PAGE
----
travel writers tales home pagenewslinkscontact Jane Cassie and Margaret Deefholtssign up for travel writers tales newsletter
travel articles
sign up to receive our email newsletter
freelance travel writers



By Susan Deefholts

I am walking through a mermaid's living room.

We are at the Hopewell Rocks, in New Brunswick's Bay of Fundy. It is low tide, and the rush of the water's ebb and flow is muted by distance. In a few short hours, this whole area will be submerged by the highest tide in the world.

But for now, the curves and folds of the cliff face are exposed and the soil is studded with thousands of tiny rocks that glisten and sparkle in the sunlight, like a cave of treasures laid bare.

Long fronds of seaweed cover rocks and fringe the bottom edge of the cliff wall, looking like a shag carpet gone wild and overgrown.

I walk over to the thick masses of seaweed, to examine them more closely. "That mermaid's got quite the retro taste in décor," I quip, having shared my living room theory with my husband, Tom. He nods distractedly, his gaze slipping past me.

"Look," he says.

I turn, following the line of his gaze, and beyond the seaweed shag and the sparkling walls is the real attraction: the Hopewell, "Flowerpot" Rocks, as they are called. And it's not about mermaids at all-it's about giants.

With narrow stalks of soil and bulbous tops, the rocks form fantastical, asymmetric shapes. They are topped with tufts of trees and greenery. It's as if they've been carved by a giant sculptor with a taste for whimsy. And indeed, there's some truth to the notion: the giant sculptor is the sea itself.

I've been to many sea shores in my time, but never have they boasted rock formations like this one. "I wonder how they end up getting shaped like this?" I murmur.

"Let's ask," he says.

Bob, the parks interpreter, is friendly. Even though he's probably heard the question a hundred times before, he still manages to make the response sound interesting.

"The soil has a unique composition-a mix of sediment and sandstone. They're both soft and easily eroded." He indicates the very tops of the formations. "Combine that with a top layer of firm soil and high tides that range between twenty-five and fifty feet, and this is what you get."

He squints towards the water, as we all start strolling along the shore. "Tide should be about thirty-five feet today."

Tom's brows rise. "Wow. That's almost four storeys high!"

Bob adds, "And it can come in faster than people expect. You're going from bare ground to fifty feet of water every six hours." Nothing gentle and leisurely about the ebb and flow of these tides.

As we walk, my husband and I are both fascinated by the amazing formations and we pause frequently to click photographs.

That erosion can happen surprisingly quickly, I note, as we pass a cordoned off area. Formations can sometimes become dangerously unstable and a cluster of giant, tree-topped boulders, lying carelessly along the shoreline tells it all.

Bob says, "That there's what happens when the base of rocks get too small and spindly to support the tops. They just collapse."

Bob points out a formation that has eroded in the shape of an archway. "That one's called Lover's Arch. Couples like to get their photo taken underneath, but, you have to stand so far back, in order to fit the whole rock formation into the frame, that the people are usually hardly more than dots in the final photo."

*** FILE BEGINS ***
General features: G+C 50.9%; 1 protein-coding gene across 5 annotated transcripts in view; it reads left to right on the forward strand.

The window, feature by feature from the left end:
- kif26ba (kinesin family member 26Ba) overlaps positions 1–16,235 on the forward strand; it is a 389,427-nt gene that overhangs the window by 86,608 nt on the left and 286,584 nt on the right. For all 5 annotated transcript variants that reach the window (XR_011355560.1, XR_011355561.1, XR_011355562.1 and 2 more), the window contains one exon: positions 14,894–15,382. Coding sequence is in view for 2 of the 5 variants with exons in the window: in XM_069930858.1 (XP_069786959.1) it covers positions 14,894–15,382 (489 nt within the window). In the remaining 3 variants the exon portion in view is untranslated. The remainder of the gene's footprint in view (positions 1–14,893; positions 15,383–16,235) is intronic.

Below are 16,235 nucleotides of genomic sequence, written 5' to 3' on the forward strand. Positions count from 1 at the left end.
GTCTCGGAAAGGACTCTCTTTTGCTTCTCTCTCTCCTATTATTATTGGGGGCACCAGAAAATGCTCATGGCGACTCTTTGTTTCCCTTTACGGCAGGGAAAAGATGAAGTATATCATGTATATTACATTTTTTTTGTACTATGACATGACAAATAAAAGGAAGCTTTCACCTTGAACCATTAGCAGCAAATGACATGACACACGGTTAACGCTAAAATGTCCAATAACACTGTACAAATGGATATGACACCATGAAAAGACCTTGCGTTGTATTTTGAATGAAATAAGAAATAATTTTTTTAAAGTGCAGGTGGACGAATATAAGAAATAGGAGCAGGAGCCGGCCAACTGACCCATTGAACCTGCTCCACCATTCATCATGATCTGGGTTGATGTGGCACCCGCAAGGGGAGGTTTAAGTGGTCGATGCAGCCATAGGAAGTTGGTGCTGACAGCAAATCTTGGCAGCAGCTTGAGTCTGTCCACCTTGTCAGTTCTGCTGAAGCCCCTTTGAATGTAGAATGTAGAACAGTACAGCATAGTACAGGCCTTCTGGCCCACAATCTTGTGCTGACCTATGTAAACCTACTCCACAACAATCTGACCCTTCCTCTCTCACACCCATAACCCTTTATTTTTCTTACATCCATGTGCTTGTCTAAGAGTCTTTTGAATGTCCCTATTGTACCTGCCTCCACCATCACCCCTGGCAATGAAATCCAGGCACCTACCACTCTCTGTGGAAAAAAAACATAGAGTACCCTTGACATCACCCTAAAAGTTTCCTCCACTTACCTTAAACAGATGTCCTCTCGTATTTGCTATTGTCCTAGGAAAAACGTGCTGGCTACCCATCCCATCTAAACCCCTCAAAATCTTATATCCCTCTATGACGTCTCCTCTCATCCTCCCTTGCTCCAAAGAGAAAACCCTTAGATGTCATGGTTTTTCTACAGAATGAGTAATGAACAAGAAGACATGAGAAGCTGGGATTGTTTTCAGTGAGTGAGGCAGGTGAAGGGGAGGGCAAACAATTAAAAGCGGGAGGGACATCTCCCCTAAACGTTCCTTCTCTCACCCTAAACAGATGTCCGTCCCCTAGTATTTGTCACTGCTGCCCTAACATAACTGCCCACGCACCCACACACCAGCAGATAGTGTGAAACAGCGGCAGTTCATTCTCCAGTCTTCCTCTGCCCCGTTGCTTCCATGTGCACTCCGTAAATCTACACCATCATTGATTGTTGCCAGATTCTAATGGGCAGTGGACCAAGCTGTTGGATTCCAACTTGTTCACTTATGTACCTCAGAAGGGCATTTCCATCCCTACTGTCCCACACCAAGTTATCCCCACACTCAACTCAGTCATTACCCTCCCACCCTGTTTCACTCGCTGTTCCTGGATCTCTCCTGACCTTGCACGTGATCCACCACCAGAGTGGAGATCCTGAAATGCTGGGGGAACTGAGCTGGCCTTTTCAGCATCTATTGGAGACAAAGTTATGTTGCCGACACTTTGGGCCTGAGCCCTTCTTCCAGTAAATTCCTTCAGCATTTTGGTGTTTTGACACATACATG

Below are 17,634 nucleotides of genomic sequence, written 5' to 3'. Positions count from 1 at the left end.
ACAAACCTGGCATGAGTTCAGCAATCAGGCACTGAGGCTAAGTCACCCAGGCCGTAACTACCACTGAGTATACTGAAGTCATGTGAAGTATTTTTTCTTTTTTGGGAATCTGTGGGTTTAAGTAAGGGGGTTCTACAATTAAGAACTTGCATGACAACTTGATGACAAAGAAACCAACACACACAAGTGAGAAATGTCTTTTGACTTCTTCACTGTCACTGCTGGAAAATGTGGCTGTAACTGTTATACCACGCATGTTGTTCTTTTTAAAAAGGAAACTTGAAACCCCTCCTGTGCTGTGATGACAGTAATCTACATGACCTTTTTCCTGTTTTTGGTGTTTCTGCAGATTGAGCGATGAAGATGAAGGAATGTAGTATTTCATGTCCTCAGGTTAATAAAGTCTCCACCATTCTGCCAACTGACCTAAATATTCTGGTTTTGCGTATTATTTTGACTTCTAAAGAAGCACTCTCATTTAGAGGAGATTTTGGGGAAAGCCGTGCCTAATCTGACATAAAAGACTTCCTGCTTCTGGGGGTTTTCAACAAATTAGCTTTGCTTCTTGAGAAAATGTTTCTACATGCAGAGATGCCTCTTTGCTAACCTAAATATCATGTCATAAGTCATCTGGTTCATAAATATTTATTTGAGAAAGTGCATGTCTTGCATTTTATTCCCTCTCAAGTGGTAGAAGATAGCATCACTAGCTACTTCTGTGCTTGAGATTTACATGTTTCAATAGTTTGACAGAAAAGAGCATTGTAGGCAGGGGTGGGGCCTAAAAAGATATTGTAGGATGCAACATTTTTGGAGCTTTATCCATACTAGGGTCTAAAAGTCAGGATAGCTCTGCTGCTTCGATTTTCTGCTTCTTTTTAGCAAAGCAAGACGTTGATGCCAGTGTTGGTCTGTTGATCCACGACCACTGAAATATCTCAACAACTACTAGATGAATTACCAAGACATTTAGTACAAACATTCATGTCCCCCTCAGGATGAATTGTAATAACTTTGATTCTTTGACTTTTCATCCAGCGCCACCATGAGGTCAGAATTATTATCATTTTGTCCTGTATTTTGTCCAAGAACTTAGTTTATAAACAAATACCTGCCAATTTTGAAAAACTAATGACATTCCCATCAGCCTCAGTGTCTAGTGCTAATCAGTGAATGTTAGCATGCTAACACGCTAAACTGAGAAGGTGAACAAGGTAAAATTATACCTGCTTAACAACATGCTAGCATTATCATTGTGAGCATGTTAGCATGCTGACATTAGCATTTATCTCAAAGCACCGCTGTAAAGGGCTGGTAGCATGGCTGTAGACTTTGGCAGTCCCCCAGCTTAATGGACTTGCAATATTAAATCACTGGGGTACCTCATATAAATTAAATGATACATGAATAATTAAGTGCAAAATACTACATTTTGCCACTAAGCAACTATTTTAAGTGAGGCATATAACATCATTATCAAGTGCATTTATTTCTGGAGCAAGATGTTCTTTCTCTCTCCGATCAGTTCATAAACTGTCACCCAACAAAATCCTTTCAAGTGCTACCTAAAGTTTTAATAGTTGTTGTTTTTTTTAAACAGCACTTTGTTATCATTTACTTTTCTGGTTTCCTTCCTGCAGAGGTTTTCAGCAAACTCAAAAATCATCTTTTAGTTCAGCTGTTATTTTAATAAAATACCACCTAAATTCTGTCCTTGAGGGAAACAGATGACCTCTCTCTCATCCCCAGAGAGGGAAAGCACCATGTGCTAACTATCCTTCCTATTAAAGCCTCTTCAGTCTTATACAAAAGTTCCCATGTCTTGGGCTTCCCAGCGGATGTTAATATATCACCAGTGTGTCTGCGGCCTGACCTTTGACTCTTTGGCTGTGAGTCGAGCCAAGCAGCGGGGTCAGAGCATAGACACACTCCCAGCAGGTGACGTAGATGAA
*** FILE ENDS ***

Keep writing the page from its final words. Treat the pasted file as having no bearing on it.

Bob obligingly clicks the camera as we pose as tiny dots under the rock arch.

We walk back to find him reaching down to pick up a small, black object from the beach.

"What is it?" I ask.

He hands me a tiny pouch that's about half the size of my palm. It's made of a tough, dried substance, and the four corners taper off into curls. It looks like a drawstring purse designed by Tim Burton.

"A stingray lays this as part of the protective casing around the egg." He says.

I turn it over. "There's an egg in here?"

He shakes his head. "When it's dried out like this, it means it's old and empty." He pauses. "It's actually called a Mermaid's Purse."

I give my husband a knowing look. I guess my mermaid theory wasn't so far off after all.


The shore down by the rocks is accessible from three hours before low tide to three hours after. Be sure to check the tide tables when planning your visit.

For tide tables and more information:

Travel Writers' Tales is an independent travel article syndicate that offers professionally written travel articles to newspaper editors and publishers. To check out more, visit

PHOTOS by Susan Deefholts

1. The "Flowerpot" Rocks from above. (7017.jpg)
2. The Hopewell Rocks at low tide. (7024.jpg)
3. Lover's Arch. (7036.jpg)
4 A Mermaid's Purse. (7075.jpg)
5 Rock formations carved by the highest tides in the world. (7107.jpg)
6 Collapsed flowerpot rocks and the rubble of erosion. (7074.jpg)


travel articles by travel writers featuring destinations in Canada, Europe, the Caribbean Islands, South America, Mexico, Australia, India, the Middle East, Asia, the Pacific Islands and throughout the United States
travel writers tales mission
partnership process
editorial line up
publishing partners
contributing writers
writers guidelines
travel articles
travel articles archive
travel themes - types of travel
travel blog
travel photos albums and slide shows
travel videos - podcast
helpful travel tipstravel writers tales home page


freelance travel writers Jane Cassie and Margaret Deefholts

All material used by Travel Writers' Tales is with the permission of the writers and photographers who, under national and international copyright law,
retain the sole and exclusive rights to their work. The contents of this site, whether in whole or in part may not be downloaded,
copied or used in any manner without the explicit permission of Travel Writers' Tales Editors, Jane Cassie and Margaret Deefholts,
and the written consent of contributing writers and photographers. © Travel Writers' Tales